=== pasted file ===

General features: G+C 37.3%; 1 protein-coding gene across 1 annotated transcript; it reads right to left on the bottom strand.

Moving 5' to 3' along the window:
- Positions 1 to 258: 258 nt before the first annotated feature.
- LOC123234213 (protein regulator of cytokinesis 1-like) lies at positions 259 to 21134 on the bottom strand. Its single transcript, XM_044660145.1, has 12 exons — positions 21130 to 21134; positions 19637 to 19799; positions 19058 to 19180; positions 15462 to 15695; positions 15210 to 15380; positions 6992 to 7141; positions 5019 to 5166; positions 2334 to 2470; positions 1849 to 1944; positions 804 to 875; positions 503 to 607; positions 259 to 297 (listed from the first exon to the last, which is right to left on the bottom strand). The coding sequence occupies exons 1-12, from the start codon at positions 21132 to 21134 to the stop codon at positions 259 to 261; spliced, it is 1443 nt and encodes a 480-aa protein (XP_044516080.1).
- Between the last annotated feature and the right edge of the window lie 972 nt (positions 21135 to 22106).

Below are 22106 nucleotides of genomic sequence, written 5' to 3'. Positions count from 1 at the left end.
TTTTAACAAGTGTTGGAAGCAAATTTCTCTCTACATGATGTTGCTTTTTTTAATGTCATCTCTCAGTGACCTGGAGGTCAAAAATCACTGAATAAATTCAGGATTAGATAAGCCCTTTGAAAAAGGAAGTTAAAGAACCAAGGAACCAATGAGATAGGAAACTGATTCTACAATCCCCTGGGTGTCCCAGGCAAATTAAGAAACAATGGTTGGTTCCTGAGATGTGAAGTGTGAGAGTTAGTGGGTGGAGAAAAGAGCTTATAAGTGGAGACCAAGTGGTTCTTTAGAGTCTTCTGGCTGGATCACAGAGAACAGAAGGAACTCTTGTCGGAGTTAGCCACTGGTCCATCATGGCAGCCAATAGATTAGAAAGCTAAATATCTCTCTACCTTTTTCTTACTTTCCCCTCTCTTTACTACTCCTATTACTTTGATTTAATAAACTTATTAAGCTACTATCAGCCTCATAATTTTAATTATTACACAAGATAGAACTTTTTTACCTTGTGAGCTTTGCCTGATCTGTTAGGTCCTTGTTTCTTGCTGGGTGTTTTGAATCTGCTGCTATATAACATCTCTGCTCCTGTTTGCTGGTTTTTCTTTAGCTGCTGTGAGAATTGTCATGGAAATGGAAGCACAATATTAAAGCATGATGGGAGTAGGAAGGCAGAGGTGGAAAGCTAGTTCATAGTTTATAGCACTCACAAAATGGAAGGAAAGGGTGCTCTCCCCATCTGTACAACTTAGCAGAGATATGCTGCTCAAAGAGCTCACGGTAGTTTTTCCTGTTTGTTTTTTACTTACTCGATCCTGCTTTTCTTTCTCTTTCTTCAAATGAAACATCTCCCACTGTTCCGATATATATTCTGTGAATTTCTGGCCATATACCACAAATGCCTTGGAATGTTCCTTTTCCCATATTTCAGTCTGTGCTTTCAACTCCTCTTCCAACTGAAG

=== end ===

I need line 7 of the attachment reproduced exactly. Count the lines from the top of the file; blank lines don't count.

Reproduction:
TTTTAACAAGTGTTGGAAGCAAATTTCTCTCTACATGATGTTGCTTTTTTTAATGTCATCTCTCAGTGACCTGGAGGTCAAAAATCACTGAATAAATTCAGGATTAGATAAGCCCTTTGAAAAAGGAAGTTAAAGAACCAAGGAACCAATGAGATAGGAAACTGATTCTACAATCCCCTGGGTGTCCCAGGCAAATTAAGAAACAATGGTTGGTTCCTGAGATGTGAAGTGTGAGAGTTAGTGGGTGGAGAAAAGAGCTTATAAGTGGAGACCAAGTGGTTCTTTAGAGTCTTCTGGCTGGATCACAGAGAACAGAAGGAACTCTTGTCGGAGTTAGCCACTGGTCCATCATGGCAGCCAATAGATTAGAAAGCTAAATATCTCTCTACCTTTTTCTTACTTTCCCCTCTCTTTACTACTCCTATTACTTTGATTTAATAAACTTATTAAGCTACTATCAGCCTCATAATTTTAATTATTACACAAGATAGAACTTTTTTACCTTGTGAGCTTTGCCTGATCTGTTAGGTCCTTGTTTCTTGCTGGGTGTTTTGAATCTGCTGCTATATAACATCTCTGCTCCTGTTTGCTGGTTTTTCTTTAGCTGCTGTGAGAATTGTCATGGAAATGGAAGCACAATATTAAAGCATGATGGGAGTAGGAAGGCAGAGGTGGAAAGCTAGTTCATAGTTTATAGCACTCACAAAATGGAAGGAAAGGGTGCTCTCCCCATCTGTACAACTTAGCAGAGATATGCTGCTCAAAGAGCTCACGGTAGTTTTTCCTGTTTGTTTTTTACTTACTCGATCCTGCTTTTCTTTCTCTTTCTTCAAATGAAACATCTCCCACTGTTCCGATATATATTCTGTGAATTTCTGGCCATATACCACAAATGCCTTGGAATGTTCCTTTTCCCATATTTCAGTCTGTGCTTTCAACTCCTCTTCCAACTGAAG